BILLY’ ARJAN Singh’s health is failing, his back’s bent, supported by the orthopaedic belt he is loath to wear, his knees trouble him and a recent operation has rendered him weak, and not a little grumpy. Billy is a pioneer conservationist, and besides being at the forefront of many battles, including the ban on hunting, he is best known for the controversial captive breeding of Tara, the tigress, and releasing her in the wild.
Now, it seems, he has given up. One’s heart sinks when he says a definitive no to going into the forest. But his actions aren’t that of a weak old man. Suddenly, he’s in a vehicle hurrying the entourage left far behind into the wilds of Dudhwa, a park that owes its very existence to Billy. He points out a raptor, deciphers leopard pugmarks, strains to hear the call of the muntjac; and when a truck hurtles down the road, honking incessantly, it is Billy’s roar that rises above it, “You b*&#%, stop… This is the tiger’s forest…”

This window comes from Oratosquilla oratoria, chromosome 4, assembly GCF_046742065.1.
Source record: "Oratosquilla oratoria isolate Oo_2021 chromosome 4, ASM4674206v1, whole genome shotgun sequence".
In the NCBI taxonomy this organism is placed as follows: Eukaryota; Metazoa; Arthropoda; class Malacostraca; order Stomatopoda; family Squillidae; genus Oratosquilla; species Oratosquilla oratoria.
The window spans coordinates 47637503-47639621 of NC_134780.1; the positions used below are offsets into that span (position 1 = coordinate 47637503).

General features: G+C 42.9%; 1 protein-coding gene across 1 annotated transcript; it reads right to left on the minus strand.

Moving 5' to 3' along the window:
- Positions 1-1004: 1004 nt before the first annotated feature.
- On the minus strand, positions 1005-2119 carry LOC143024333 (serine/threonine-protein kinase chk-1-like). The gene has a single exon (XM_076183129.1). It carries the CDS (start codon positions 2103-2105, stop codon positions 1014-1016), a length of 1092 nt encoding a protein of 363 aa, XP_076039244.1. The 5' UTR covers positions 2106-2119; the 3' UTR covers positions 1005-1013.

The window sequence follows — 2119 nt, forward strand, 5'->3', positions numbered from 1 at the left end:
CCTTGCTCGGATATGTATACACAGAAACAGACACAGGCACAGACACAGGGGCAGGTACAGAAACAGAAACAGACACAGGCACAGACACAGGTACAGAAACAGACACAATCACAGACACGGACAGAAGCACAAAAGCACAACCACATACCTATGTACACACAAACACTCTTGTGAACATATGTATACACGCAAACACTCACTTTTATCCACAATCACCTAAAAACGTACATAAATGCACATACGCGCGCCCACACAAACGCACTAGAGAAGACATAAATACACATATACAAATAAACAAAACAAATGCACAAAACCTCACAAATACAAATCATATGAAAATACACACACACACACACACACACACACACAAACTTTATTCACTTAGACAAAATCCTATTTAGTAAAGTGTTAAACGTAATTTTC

“I have too little time,” says Billy, listing the tasks at hand: The Soheli- Neora rivers must be desilted, the railway line and road cutting through Dudhwa needs to be addressed. “We must halt the destruction of forests, and have a dedicated wildlife service. We must save the tiger…”
Last seen Billy is pecking away at his ancient typewriter, making a case to the Prime Minister for professionalism in the forest services. Saving the tiger is the purpose, the elixir of his life. It’s his reason to be.